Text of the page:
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© 2019 By Tod Swindell

The unprecedented, 'Amelia Earhart as compared to Irene Craigmile' analysis was conceived and orchestrated by independent researcher, Tod Swindell. Not only was his the first comprehensive, Amelia versus Irene analysis on record, it was the first to use Digital Face Recognition technology combined with physical and character trait comparisons.

 Once again, the final results revealed how the post-World War Two only 'Irene Craigmile' most definitely had been, previously known as, Amelia Earhart.

 

 
Below are more photo images of the original Irene Craigmile, whose demise was obscured in order to give the still-living, Amelia Earhart, her identity to use after World War Two. The general public was initially persuaded to believe this wasn't true by the former Amelia Earhart herself after she was outed against her will in 1970, for who she used to be.
 
Never the less, in time Amelia's eventual name-change to 'Irene' evolved to become the plain truth pertaining to what became of her after she went missing in 1937.

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"The four photos above show the original Irene Craigmile at age twenty-six in 1930, then left to right at age ten, age fourteen, and at age twenty-nine with her 1934 born son, who she conceived out of wedlock. [Her son went on to be raised by a surrogate mother.]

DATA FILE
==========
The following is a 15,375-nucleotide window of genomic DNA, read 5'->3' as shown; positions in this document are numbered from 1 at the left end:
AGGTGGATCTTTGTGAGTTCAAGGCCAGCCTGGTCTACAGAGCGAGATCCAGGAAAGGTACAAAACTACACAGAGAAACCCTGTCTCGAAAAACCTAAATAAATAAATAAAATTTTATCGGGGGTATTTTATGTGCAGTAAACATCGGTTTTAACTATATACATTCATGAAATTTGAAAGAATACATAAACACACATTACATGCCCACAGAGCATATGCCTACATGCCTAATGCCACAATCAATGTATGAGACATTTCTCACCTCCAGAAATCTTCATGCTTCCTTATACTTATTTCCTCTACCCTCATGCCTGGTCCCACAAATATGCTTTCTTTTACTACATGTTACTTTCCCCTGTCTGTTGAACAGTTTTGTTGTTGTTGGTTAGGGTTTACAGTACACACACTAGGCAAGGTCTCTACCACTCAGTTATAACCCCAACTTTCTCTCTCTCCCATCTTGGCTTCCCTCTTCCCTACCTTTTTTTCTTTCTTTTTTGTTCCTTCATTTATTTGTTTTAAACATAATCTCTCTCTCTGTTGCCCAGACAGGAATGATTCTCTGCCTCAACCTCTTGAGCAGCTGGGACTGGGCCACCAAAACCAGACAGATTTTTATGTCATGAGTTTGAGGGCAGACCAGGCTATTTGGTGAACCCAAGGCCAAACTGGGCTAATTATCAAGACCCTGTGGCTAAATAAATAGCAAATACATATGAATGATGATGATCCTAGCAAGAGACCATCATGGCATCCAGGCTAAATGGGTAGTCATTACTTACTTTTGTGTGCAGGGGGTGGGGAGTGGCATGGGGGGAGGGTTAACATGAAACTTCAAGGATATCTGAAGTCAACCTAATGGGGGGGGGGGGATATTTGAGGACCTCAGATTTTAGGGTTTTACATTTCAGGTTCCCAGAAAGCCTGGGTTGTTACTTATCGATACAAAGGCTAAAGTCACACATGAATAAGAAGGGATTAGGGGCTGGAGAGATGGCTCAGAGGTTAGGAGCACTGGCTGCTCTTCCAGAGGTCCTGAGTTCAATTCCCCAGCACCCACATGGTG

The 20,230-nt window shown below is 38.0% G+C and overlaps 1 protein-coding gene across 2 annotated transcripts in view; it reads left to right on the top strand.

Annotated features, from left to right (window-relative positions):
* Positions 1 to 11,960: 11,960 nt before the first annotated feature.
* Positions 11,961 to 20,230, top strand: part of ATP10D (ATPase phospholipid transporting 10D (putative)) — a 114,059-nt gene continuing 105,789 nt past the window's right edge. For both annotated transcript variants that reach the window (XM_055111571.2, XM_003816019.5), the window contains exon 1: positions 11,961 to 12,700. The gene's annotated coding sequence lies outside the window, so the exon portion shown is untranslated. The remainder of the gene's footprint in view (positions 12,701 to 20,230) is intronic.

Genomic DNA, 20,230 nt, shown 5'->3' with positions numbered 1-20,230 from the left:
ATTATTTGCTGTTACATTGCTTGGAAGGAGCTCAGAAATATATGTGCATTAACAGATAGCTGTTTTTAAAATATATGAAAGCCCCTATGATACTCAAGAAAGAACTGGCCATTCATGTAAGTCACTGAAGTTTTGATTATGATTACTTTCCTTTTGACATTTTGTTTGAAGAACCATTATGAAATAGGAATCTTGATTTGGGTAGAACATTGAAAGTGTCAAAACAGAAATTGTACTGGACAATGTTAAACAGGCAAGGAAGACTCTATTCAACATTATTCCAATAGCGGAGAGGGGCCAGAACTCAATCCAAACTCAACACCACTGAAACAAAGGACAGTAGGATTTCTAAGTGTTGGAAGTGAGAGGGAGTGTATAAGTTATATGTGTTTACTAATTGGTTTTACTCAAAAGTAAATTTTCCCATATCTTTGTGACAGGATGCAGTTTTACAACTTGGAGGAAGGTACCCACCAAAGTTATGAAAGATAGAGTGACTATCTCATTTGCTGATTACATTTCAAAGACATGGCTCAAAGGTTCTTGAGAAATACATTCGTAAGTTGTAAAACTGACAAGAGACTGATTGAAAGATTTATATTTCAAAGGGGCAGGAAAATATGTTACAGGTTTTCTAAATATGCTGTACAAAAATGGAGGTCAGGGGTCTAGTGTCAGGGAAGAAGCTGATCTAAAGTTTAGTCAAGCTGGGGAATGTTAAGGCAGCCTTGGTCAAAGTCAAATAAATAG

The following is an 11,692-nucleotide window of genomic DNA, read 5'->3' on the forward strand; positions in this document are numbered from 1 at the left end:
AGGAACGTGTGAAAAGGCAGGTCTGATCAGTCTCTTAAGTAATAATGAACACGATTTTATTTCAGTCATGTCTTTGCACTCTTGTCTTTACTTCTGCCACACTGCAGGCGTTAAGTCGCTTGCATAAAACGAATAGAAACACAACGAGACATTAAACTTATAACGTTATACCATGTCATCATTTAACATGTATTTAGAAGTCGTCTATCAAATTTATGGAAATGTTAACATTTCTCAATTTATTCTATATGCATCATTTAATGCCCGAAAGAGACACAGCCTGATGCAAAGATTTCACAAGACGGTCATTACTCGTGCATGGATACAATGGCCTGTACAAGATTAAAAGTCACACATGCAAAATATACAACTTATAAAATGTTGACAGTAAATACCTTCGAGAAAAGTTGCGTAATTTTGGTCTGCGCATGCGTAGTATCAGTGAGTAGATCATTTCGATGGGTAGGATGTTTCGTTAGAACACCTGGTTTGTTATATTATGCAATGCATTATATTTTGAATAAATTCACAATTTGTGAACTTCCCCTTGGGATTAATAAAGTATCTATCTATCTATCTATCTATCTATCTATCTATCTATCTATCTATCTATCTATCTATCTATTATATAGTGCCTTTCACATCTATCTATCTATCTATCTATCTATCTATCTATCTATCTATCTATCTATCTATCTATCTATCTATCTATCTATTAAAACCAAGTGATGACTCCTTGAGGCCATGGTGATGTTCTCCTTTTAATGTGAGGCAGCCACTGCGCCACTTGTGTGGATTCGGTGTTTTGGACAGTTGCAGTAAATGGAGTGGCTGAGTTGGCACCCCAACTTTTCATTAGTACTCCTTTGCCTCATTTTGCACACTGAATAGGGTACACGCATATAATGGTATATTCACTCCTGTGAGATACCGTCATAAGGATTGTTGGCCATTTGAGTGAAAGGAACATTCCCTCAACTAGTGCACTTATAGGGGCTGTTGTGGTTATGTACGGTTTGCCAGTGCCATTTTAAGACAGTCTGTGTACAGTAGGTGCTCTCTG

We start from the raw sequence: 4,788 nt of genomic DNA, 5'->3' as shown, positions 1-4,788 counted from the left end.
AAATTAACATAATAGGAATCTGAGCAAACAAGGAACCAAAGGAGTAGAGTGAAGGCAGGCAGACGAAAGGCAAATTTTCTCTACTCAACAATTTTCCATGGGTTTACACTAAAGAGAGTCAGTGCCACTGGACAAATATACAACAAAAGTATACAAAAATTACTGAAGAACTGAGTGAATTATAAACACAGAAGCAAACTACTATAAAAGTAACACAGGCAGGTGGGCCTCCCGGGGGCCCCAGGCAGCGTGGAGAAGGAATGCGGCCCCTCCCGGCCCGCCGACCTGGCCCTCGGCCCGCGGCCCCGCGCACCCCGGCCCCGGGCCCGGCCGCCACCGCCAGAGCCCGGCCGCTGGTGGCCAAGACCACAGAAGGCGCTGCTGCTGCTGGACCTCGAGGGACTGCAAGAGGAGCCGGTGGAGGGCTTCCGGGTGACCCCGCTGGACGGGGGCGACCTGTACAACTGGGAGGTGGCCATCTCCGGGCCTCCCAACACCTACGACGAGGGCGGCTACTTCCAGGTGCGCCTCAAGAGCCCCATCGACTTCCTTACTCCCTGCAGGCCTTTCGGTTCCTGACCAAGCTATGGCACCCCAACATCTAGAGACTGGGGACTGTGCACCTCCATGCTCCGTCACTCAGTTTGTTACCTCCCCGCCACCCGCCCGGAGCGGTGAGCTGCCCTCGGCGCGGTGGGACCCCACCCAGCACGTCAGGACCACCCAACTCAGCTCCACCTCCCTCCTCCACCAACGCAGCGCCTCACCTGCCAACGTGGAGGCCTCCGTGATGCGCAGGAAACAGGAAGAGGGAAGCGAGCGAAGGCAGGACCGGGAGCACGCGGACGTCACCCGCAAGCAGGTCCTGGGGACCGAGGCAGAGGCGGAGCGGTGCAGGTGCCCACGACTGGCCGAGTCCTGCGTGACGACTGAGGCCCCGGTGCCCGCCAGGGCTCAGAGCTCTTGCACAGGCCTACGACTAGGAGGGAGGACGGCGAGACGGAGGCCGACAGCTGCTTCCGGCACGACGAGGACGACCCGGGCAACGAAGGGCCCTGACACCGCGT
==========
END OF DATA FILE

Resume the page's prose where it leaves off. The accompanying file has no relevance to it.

It is true how in the mid-1930s, for a brief period of time the original Irene Craigmile was a fledgling pilot who was acquainted with Amelia Earhart. What remained unrealized was the way her personal struggles, followed by her life being cut-short, later became intertwined with Amelia Earhart's life after World War Two. This observable reality that finally managed to surface in recent years, is the most important historical discovery about Amelia Earhart's disappearance and missing person case ever made." Tod Swindell
 
Below is a 1932 Akron, Ohio newspaper photo showing Amelia Earhart outlined in white and the original Irene Craigmile outlined in black. In the enlargement one can see how the original Irene Craigmile's image is completely unreadable. At the time this photo was taken, the original Irene Craigmile was not yet a pilot and had yet to begin taking flying lessons. [Learn more about the original Irene Craigmile's life story further down.]
 
 
 

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The 1937 disappearance of Amelia Earhart and Fred Noonan was ranked by the Associated Press as one of the top ten news stories of the Twentieth Century. In the United States, no definitive answer to what became of the two was ever given. Overseas, however, in the region they went missing, a consistent account has always existed pertaining to what actually happened to them, one perpetually avoided by official United States historians.
 

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Tod Swindell and Joseph A. Gervais in 2002.
In 1965, Gervais discovered the truth about
Amelia becoming Irene, yet after he tried to go
 public with it in 1970, he was reviled for doing so.
 

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1965 Joe Gervais photo of Englishman, Guy
Bolam, and his American wife by their 1958
marriage, the post-war only, Irene Craigmile,
AKA the 'former' Amelia Earhart.